Star Trek

Star Trek

Monday, December 23, 2013

Season 1, Episode 22 "The Return of the Archons"

"The Return of the Archons"
Production Number: 22
Air Order: 21
Stardate: 3156.2
Original Air Date: February 9, 1967

Let's start with a pun:

GORNAMENT.

*******


This week, we open on a studio backlot, which is dressed like an old-fashioned city street. Sulu and another dude are booking it away from... something. They're dressed like Ben Franklin, tri-cornered hats and all. Out of places to run, they stop, and Sulu requests an emergency beam-up. They're being advanced upon by monks. Or dementors. Guys with cloaks and sticks.


The other dude gets scared and takes off. Meanwhile, the guys dressed like bottles of Frangelico reach Sulu and touch him with their sticks. He goes stiff and then relaxes before being beamed back aboard the Enterprise.
"Where's O'Neil?" Kirk asks Sulu.
"You're not Of The Body," Sulu replies. Then he gets mad at a Blue Shirt nearby. "You gave us the wrong clothes! They knew we were Archons! These are the right clothes!"" And he throws clothes at the Blue Shirt. Then he blisses the fuck out and says "Landru" dreamily, as though he's hoping Landru will ask him to homecoming.

Sulu + Landru: he ships it.

After the credits break, we get an establishing shot of the Enterprise, as seen from the warp nacelles. I really like this shot. It's an unusual angle, and it looks less like a model when shown this way. I feel like TNG utilized this shot more often.


Kirk's Log 3156.2 The Enterprise is orbiting Beta III, where 100 years earlier, a Starfleet ship named The Archon went down. Kirk had beamed down an away team (Sulu and O'Neil), but one had not come back, and the other had beamed up sans sanity. 
Kirk feels that he has no choice but to beam down himself... with an away team that consists of his second-in-command, his third-in-command, and what one can only assume are three red shirts. So, given that Sulu (4th) is probably holed up in sick bay with Nurse Chapel, then either Uhura or Scotty is currently in charge. While it's totally inadvisable to leave your ship open to danger like that, at least Scotty and Uhura are both competent choices.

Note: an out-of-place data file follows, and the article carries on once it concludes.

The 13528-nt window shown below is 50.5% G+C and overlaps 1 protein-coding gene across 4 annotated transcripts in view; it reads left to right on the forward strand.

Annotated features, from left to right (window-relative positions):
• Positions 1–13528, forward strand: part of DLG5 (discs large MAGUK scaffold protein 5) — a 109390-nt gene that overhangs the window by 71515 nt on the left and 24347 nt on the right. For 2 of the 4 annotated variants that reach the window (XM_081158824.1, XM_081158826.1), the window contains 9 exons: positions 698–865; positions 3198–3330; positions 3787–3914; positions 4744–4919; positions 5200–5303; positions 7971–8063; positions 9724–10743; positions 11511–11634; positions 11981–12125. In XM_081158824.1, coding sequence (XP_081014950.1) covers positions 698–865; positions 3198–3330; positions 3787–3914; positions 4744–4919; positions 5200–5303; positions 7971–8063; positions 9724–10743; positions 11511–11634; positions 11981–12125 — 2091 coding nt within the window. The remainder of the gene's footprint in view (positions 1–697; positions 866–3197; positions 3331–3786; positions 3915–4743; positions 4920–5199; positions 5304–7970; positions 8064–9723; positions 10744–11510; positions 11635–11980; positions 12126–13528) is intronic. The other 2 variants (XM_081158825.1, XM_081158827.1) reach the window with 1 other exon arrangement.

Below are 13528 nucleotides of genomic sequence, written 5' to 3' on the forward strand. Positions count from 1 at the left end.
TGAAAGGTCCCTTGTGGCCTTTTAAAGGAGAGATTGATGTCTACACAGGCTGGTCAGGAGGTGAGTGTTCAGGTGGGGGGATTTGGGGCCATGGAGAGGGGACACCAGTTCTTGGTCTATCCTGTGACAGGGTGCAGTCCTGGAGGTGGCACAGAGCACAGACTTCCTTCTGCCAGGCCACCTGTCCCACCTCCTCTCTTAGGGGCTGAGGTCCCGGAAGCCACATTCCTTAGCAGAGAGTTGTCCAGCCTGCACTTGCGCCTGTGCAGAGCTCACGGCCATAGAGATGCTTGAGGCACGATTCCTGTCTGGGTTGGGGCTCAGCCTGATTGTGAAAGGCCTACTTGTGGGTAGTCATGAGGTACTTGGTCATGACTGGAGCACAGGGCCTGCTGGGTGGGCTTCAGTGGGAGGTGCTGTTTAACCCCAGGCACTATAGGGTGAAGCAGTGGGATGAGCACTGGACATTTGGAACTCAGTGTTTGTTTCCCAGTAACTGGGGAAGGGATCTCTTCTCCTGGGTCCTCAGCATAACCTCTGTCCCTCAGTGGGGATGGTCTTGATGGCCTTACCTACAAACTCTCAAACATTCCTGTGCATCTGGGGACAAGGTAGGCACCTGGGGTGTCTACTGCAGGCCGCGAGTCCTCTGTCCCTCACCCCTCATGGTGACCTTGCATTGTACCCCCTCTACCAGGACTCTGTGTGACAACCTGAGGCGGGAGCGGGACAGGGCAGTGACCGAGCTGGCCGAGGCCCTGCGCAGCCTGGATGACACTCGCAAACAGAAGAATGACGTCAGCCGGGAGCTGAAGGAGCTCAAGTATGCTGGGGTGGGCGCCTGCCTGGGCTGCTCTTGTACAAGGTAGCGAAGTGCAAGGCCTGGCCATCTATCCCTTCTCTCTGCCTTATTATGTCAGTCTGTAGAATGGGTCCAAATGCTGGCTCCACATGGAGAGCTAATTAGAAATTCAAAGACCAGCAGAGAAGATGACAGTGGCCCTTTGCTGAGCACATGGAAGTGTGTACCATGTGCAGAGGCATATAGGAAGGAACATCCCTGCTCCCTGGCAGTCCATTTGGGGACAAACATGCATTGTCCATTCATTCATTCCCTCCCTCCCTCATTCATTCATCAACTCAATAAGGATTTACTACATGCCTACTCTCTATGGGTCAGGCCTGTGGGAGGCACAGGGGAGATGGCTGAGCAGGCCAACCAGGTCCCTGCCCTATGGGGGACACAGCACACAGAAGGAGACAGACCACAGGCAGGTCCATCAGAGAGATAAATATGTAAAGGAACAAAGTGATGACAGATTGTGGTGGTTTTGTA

I'm totally loving the costuming change on the away team. They look like refugees from Bonanza (as does the set they've used this week). And because they couldn't hide Spock's ears, they've elected to cover them with a short cloak. He looks like he's going to storm the castle to stop Buttercup from marrying Humperdink.


Everyone on the street appears to be as blissed out as Sulu. It's like a rave with no music. The away team is stopped by a guy who smiles too much. Did you know that humans find it psychologically disturbing when someone smiles too much? That's why only some goldfish crackers are the snack that smiles back.
"Hello, you be strangers," smiles Smiley smilingly. He has some sort of weird-ass accent that I can't place. I guess it's supposed to be mid-Western, but I don't really care, and clearly, neither does he, as he keeps slipping in and out of it. "Are you here for the Festival?" he asks.



"Uh, yeah," says Kirk, just making up shit as he goes along.
"You should find a place to sleep, but you better hurry, because the Red Hour is starting in five minutes." Apparently, Smiley is head of the Beta III Bureau of Tourism. "You should sleep at Reger's house." And he randomly grabs a girl from the street. "Tula, these six strangers can sleep at your daddy's house, right?"
"Yep," says Tula, who also smiles too much. But then the clocks chime 6 pm, and Tula suddenly loses her shit.
In fact, Smiley and everyone else on the street does, too. They scream and throw rocks through windows, beat up and rape each other. What a great festival! The away team makes for the house that Smiley pointed out.


They go inside and encounter a group of old men.
"Hey, so we're strangers, but some guy on the street said we could stay here before he flipped out," says Kirk.
"Also," says a Probably Red Shirt, "whoever is Reger, your daughter Tula is outside losing her shit."
"Yeah," says Reger sadly, "that's Landru's will..."
"Hey," says one old dude. "You're young. How come you're not at the Festival?"
"We need lodgings," says Kirk.
Reger leads them upstairs while his friends argue about whether or not to call the Lawgivers on the away team. Apparently, it's not cool to skive off the Festival.
Upstairs, Kirk tells Reger that they're not there for the Festival, and that they want to know about Landru. Reger is hesitant.